Former aide: McCain had no regrets about losing White House bid

Former aide: McCain had no regrets about losing White House bid
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Sen. John McCainJohn Sidney McCainMark Kelly's campaign raises over M in days after launching Senate bid The Hill's 12:30 Report — Presented by Kidney Care Partners — Lawmakers wait for Trump's next move on border deal Mark Kelly launches Senate bid in Arizona MORE’s (R-Ariz.) former senior adviser Steve Duprey said Sunday that McCain had no regrets about losing his bid for the presidency in 2008.

After he lost the presidential election in 2008, Duprey said on CNN’s “State of the Union,” McCain “spent a few days taking calls from friends, licking his wounds. Then he bounced right back up and went to work in the Senate, and I think, frankly, had even more effectiveness and more stature in the Senate because of that example," he continued.

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"When we would talk about it, he never really wanted to look back,” Duprey recalled. “He said, 'I did the best I could. It was a time for change.' ”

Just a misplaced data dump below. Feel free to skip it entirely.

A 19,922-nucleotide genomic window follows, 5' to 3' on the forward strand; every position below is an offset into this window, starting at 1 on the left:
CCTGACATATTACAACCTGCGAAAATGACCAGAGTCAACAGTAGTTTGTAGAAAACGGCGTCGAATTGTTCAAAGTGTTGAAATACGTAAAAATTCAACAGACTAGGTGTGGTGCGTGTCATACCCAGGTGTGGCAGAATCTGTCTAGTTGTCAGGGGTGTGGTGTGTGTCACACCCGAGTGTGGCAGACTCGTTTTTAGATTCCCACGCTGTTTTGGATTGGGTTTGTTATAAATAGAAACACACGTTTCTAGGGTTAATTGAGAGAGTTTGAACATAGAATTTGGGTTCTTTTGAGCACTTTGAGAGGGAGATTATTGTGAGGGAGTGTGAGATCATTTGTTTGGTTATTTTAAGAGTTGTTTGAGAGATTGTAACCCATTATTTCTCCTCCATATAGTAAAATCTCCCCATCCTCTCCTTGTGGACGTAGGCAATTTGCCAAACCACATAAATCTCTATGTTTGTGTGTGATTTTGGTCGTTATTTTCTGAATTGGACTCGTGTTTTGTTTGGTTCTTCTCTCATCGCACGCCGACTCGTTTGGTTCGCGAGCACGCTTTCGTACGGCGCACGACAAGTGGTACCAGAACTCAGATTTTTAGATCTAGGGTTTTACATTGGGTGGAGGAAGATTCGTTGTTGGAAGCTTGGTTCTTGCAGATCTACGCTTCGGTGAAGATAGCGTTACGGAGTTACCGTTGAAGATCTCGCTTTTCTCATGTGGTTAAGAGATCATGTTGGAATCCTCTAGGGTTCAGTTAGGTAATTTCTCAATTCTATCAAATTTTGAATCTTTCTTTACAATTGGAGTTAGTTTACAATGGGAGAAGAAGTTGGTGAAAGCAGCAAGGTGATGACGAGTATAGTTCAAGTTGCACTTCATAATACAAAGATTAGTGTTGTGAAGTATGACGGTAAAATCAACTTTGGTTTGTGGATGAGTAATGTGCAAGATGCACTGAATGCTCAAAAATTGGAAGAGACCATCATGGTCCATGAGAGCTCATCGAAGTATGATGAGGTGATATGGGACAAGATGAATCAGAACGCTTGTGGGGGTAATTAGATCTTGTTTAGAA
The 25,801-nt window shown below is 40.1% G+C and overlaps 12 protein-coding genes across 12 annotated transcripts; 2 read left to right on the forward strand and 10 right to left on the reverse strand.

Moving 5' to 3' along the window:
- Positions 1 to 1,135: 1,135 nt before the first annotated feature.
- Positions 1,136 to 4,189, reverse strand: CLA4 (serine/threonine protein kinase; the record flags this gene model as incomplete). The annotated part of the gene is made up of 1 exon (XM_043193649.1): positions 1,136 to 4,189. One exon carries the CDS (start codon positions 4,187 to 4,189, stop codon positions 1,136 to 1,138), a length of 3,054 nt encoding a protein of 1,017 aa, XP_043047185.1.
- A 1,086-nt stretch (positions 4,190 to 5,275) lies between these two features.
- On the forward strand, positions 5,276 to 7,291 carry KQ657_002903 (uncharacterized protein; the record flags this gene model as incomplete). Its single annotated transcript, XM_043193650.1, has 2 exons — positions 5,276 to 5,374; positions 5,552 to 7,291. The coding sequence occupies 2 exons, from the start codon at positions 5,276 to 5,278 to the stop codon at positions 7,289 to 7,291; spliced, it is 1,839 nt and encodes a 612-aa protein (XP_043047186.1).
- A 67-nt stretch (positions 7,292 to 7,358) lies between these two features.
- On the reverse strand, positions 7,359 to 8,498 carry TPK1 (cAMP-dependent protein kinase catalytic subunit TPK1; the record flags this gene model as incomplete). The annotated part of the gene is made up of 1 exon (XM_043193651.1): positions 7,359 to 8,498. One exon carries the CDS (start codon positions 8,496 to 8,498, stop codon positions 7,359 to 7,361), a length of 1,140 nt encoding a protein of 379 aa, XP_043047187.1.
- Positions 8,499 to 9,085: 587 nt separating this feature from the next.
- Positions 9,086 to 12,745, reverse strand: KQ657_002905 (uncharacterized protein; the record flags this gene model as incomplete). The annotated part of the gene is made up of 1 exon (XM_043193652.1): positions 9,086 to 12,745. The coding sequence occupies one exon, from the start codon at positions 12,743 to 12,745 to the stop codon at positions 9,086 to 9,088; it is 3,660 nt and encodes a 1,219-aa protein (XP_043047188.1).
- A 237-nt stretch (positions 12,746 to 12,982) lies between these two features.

“But he really had no regrets," the former aide concluded. "And he didn't spend time in remorse about it.” 

Duprey lauded the senator’s graciousness throughout his campaign and after his loss to eventual President-elect Obama.

“John McCain really wanted to be president,” Duprey said. “And I think he would have been a terrific president, but he didn’t want it so badly that he would do things that would undermine or give people pause about their faith in the goodness of this country and its leaders.”

Duprey continued, “And I think we'd all do well to try and hearken back to that example going forward.”

McCain, long seen as a giant of the Senate and a maverick within his party, was widely respected on and off Capitol Hill by lawmakers on both sides of the aisle.

He died Saturday at age 81 after battling an aggressive form of brain cancer.